World sharemarkets slump as Japan crisis worsens

Stock markets in Europe and on Wall Street slumped as the crisis in Japan deepened as the situation at a heavily damaged nuclear power plant deteriorated.

Japan's benchmark Nikkei 225 Stock Average plunged 11 per cent on rising concern that the nuclear reactors damaged by the country's worst earthquake on record was headed for a meltdown.

Meanwhile, Bahrain declared a three-month state of emergency as the country enlisted help of other Gulf states to quash a month of anti-government protests.

In afternoon trading, the Dow Jones Industrial Average dropped 1.61 per cent, the Standard & Poor's 500 Index shed 1.57 per cent and the Nasdaq Composite Index lost 1.65 per cent.

"There's a lot more downside before I think we can expect a bottom, probably another 20 per cent downside," Tim Hartzell, who oversees US$300 million as chief investment officer for the Houston-based Sequent Asset Management, told Reuters.

"That's when we'll start to look to buy," said Hartzell, whose firm invests in Japanese stocks through exchange-traded funds, including the iShares MSCI Japan Index.

The Chicago Board Options Exchange volatility index, or VIX, jumped another 14 per cent.

In Europe, the Stoxx 600 dropped 2.1 per cent to 266.84, falling below its 200-day moving average for the first time since August.

Some investors remained upbeat, including BlackRock Multi-Asset Client Solutions Group (BMACS). The equities sell-off around the world in the past two days, particularly in Japan, did not necessarily signal the start of a stock market slump because any losses would be recouped relatively quickly, the New York-based global funds manager said today.

Friday's earthquake and tsunami was likely to cause a recession because of a drop in industrial output, although the impact of the disaster on the long-term growth of the Japanese economy was likely to be minimal, BMACS said.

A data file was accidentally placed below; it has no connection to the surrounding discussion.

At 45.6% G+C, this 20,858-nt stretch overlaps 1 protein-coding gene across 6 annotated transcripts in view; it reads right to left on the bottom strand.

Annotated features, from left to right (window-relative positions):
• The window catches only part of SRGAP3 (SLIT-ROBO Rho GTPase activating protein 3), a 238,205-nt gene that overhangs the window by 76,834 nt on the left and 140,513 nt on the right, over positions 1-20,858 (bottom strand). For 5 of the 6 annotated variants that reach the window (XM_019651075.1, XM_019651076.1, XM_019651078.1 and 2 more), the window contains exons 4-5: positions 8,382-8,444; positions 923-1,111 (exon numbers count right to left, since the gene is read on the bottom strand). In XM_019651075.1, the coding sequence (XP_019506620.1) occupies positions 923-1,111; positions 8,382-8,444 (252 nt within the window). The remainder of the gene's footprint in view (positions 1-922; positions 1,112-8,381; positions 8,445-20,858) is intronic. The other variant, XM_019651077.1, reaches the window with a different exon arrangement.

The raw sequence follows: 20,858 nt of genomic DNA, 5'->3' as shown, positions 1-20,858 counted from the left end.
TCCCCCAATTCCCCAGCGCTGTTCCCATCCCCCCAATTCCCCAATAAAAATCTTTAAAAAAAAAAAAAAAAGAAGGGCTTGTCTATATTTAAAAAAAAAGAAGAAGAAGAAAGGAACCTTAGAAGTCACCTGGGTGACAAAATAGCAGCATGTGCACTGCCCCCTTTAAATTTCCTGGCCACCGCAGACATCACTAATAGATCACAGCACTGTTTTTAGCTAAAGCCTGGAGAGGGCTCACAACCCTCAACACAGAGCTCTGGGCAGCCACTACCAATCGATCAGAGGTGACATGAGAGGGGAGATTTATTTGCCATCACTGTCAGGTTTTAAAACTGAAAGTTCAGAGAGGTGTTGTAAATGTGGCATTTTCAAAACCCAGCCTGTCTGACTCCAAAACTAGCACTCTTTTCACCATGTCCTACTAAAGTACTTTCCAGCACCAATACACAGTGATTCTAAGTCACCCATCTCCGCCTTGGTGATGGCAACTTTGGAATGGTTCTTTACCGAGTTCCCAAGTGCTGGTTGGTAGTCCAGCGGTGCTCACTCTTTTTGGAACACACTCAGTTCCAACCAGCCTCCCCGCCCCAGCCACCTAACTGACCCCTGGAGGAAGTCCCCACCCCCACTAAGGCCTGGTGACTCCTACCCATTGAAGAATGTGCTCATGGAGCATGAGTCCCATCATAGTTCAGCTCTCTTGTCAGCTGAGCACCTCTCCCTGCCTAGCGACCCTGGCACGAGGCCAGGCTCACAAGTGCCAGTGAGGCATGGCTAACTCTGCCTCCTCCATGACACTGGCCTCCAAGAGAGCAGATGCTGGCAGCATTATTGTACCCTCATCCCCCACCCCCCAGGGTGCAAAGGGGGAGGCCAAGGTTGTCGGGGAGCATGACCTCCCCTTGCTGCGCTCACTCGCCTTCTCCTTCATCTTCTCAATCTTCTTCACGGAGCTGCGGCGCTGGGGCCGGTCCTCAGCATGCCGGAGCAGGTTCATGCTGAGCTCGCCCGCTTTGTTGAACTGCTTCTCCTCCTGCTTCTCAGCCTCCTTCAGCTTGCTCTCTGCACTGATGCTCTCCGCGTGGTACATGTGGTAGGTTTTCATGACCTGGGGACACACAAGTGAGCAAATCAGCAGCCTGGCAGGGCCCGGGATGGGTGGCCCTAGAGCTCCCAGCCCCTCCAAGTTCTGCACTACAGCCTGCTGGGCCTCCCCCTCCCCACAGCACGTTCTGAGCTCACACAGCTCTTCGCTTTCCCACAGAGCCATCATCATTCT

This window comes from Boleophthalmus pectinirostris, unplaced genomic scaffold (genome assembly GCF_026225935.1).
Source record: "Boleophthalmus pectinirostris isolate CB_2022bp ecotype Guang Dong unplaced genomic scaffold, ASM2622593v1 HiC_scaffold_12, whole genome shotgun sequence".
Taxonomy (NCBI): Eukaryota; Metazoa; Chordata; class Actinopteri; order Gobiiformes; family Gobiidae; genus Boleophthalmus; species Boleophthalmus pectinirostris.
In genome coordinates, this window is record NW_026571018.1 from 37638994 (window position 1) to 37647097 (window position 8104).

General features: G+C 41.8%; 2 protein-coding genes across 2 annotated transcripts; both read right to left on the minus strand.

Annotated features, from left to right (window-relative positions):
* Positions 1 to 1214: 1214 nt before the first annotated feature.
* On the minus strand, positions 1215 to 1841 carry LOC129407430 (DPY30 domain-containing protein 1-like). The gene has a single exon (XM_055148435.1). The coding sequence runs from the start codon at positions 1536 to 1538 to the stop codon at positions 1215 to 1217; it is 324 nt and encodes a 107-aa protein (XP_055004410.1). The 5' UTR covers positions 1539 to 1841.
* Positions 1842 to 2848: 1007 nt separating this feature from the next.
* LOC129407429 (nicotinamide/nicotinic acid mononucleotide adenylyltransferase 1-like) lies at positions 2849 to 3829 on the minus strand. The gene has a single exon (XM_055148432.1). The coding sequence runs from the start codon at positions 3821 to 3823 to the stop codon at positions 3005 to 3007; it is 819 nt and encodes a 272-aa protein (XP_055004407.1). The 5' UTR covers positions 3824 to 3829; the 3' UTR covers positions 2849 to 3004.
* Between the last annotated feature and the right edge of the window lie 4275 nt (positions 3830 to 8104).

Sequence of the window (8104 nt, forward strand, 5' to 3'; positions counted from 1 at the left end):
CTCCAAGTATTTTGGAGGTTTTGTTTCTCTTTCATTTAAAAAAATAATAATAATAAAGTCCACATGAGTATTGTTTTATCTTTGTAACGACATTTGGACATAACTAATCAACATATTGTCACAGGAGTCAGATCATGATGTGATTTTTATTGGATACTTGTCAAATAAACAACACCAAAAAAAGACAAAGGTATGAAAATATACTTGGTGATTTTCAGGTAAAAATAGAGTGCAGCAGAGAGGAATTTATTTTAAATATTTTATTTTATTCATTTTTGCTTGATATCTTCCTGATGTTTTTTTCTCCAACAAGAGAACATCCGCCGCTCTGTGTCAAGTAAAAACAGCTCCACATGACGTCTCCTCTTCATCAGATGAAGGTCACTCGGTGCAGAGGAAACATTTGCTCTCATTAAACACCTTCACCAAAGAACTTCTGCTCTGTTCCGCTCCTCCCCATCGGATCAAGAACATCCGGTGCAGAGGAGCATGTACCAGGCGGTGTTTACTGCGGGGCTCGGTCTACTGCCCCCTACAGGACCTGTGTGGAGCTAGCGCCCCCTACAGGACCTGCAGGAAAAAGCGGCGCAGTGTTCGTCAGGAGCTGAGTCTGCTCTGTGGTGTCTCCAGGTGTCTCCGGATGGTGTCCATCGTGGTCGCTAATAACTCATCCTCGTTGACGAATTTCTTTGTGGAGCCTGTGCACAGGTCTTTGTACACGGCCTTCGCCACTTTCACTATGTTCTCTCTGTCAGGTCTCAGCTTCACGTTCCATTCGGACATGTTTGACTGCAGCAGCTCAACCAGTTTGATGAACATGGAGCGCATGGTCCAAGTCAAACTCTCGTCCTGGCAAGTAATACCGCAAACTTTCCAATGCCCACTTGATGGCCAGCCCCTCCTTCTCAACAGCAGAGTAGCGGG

BMACS said it expected the Japanese economy would rebound later in the year. "As such, we believe any short-term losses are likely to be made good over a reasonably short period," the funds manager said.

US Treasuries rose as investors fled to the relative safety of fixed-income securities. Yields on 10-year notes dropped seven basis points to 3.29 per cent at 12.50pm in New York, according to BGCantor Market Data.

The US dollar was 0.9 per cent weaker at 80.91 yen on electronic trading platform EBS, just shy of its record low of 79.75 reached in 1995. The greenback also tumbled to a record low against the Swiss franc of 0.9164 francs on EBS.

The euro was 0.2 per cent lower at US$1.3963.

"With the threat of a major nuclear disaster unfolding, the Nikkei suffered its third steepest drop in history," Camilla Sutton, senior strategist at Scotia Capital in Toronto, told Reuters.

"Foreign exchange markets are shedding risk, with the [ US] dollar, Swiss franc and yen all gaining ground."

Oil fell on concern that demand from Japan, the world's No.3 user, was likely to weaken in the short term.

Brent crude futures for April delivery slid US$2.96 to US$110.71 a barrel at 12.33pm EDT, while US crude futures for April delivery fell US$2.17 to US$99.02 a barrel.

"It looks like the Japanese economy may be affected for a longer period than was thought last week," Gene McGillian, analyst at Tradition Energy in Stamford, Connecticut, told Reuters.

Copper sank, with three-month copper on the London Metal Exchange weakening to US$9,075 at 1529 GMT, down from US$9,195 a tonne at the close on Monday. It earlier dropped to US$8,950, the lowest level in three months.

"The latest news about radiation leaks in Japan is very worrying and markets hate worries. They hate geopolitical worries, earthquakes, tsunami and now this is yet another level of uncertainty," Credit Agricole analyst Robin Bhar told Reuters.

- BusinessDesk

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